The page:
What made you want to recreate an Elizabethan play? Have you always been interested in that period of theatre?
I’m a massive nerd, so I’ve been in love with Shakespeare for a long time. Then, while I was doing an SGCNZ-organized internship at Shakespeare’s Globe in London I saw some of their staged readings (and one production) of a few other Elizabethan plays and I was hooked on how weird and wonderful they were. I co-produced a series of staged readings back in Wellington, and discovered the hidden gem that is Galathea, which forms the basis for this production!
What do you think makes Into the Bush such a special experience both for audience and Cast?
I think that it’s special every time you get an entirely queer group of performers and creatives together. What I think that means for the audience and the cast is that there is a freedom of expression that you otherwise might not find in a show where actors and performers are playing identities further from their own. Plus, we’ve had an incredibly playful and enjoyable rehearsal process and I think that translates on to the stage and to an audience!
How did you get into theatre initially?
My parents put my sister and I (I’m a twin) into theatre when we were young. My first ever performance was the lion in the play within a play in A Midsummer Night’s Dream, so Shakespeare hooked me early. I never studied theatre until 2018, though – I just did a LOT of it extracurricularly.
Is there anything you’d like to say to young people who’re interested in theatre but a bit nervous about jumping in?
Mostly that you don’t have to be perfect! If you love it, do it. And there are so many ways to get involved, helping with props or a small part are just as rewarding as a large part, really. Especially because so much of what makes theatre magical is a group of people getting together and creating a piece of art together. All talents are welcome!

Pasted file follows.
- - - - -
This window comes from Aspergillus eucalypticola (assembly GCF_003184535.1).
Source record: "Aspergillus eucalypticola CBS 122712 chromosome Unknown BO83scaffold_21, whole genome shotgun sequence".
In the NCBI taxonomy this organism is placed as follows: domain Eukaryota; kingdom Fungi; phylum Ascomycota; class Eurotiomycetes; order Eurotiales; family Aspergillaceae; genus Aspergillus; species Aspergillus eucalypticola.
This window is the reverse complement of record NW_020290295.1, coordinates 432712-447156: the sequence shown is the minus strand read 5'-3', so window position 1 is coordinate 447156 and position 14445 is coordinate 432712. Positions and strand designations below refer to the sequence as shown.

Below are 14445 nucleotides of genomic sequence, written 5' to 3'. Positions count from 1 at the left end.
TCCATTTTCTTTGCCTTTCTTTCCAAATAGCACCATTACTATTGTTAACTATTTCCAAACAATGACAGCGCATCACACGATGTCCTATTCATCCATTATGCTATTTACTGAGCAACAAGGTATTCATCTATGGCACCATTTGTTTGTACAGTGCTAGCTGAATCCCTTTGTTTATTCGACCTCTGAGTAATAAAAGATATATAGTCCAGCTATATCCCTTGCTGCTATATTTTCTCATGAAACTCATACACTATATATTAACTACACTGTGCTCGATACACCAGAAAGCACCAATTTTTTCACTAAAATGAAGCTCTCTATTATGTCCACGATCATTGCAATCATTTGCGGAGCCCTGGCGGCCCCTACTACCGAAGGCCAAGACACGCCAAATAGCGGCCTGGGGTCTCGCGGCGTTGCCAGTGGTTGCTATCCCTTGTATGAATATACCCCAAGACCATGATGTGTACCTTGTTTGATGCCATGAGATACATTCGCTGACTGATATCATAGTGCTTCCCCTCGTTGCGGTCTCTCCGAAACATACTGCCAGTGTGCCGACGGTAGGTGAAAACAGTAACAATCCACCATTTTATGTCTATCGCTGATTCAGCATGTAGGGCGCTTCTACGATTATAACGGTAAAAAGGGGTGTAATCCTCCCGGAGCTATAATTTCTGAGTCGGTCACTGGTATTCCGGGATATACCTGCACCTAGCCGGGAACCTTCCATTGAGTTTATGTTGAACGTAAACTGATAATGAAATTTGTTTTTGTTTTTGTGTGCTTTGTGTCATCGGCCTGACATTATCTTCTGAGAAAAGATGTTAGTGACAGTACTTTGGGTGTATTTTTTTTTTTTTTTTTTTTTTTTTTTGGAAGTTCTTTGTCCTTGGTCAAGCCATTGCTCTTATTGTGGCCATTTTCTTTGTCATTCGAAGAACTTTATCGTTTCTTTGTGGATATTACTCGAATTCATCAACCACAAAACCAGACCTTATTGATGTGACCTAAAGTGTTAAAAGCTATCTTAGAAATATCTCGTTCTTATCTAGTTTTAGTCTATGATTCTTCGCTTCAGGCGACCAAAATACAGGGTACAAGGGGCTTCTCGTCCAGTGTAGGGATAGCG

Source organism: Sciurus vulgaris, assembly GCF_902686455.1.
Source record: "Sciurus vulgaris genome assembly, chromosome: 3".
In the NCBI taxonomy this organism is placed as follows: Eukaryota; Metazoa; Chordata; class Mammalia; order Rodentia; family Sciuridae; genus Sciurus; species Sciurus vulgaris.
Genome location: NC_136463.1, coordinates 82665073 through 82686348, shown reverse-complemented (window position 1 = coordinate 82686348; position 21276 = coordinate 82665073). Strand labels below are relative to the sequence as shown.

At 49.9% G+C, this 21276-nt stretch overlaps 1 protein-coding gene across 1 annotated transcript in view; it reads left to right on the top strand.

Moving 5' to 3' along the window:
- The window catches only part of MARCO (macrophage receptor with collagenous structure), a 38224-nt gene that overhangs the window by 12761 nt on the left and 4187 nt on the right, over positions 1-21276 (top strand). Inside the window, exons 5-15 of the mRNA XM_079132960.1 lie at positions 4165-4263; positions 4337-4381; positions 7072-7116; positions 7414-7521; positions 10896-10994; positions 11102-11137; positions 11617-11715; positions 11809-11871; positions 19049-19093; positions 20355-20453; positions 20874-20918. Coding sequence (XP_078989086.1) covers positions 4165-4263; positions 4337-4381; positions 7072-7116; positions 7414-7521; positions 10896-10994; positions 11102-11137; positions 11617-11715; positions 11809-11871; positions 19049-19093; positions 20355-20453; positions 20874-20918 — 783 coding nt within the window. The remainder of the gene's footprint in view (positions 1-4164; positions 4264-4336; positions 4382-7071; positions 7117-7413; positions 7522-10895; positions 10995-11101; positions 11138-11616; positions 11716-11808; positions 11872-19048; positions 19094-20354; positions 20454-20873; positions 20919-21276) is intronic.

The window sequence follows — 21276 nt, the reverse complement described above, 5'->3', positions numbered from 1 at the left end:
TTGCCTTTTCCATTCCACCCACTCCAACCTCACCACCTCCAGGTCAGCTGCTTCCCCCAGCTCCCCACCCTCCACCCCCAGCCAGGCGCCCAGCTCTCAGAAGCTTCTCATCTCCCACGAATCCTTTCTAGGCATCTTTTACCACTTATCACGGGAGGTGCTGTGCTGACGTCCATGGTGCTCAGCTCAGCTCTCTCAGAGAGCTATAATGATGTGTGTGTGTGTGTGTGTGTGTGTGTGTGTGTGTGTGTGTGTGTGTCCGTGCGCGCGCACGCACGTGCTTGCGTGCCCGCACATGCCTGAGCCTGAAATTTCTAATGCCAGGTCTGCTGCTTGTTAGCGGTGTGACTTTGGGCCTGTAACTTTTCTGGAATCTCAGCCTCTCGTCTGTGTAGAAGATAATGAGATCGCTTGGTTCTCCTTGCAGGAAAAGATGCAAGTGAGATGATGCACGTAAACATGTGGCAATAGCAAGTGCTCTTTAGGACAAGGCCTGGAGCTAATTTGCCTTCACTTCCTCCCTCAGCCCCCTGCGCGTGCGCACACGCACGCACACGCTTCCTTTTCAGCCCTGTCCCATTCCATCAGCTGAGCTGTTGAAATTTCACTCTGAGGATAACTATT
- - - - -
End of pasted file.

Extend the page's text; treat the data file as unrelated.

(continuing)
What changes would you like to see in the theatre world to make it more accessible for queer youth?
I’d like to see more queer characters full stop. And characters where the story isn’t about them being queer; that’s especially true for gender diverse characters. Also, much more flexibility around who gets to play what roles, and also around swapping the gender of characters. I mean seriously, you don’t NEED to do a Shakespeare play and cast 12 men and 2 women. It’s just archaic. I reckon if Shakespeare were alive today he’d write in all the beautiful complexity of our modern world and modern queerness and gender identities, so it’s truer to his work to think of it that way. A strong personal opinion!
Given that this play is Elizabethan, it has a very deep history, did that scare you at all coming into directing this production?
Nope! Since I’m a big nerd about everything Elizabethan I had a lot of background knowledge, and I’m also generally really not afraid to mess around with content.
Is there anything in particular you’d like audiences to take away or learn from this play?
I’d love it if they all left with a warm feeling of joy. But also: queerness is beautiful; you deserve to be accepted for who you are; and we all could do worse than to occasionally get lost in the Bush.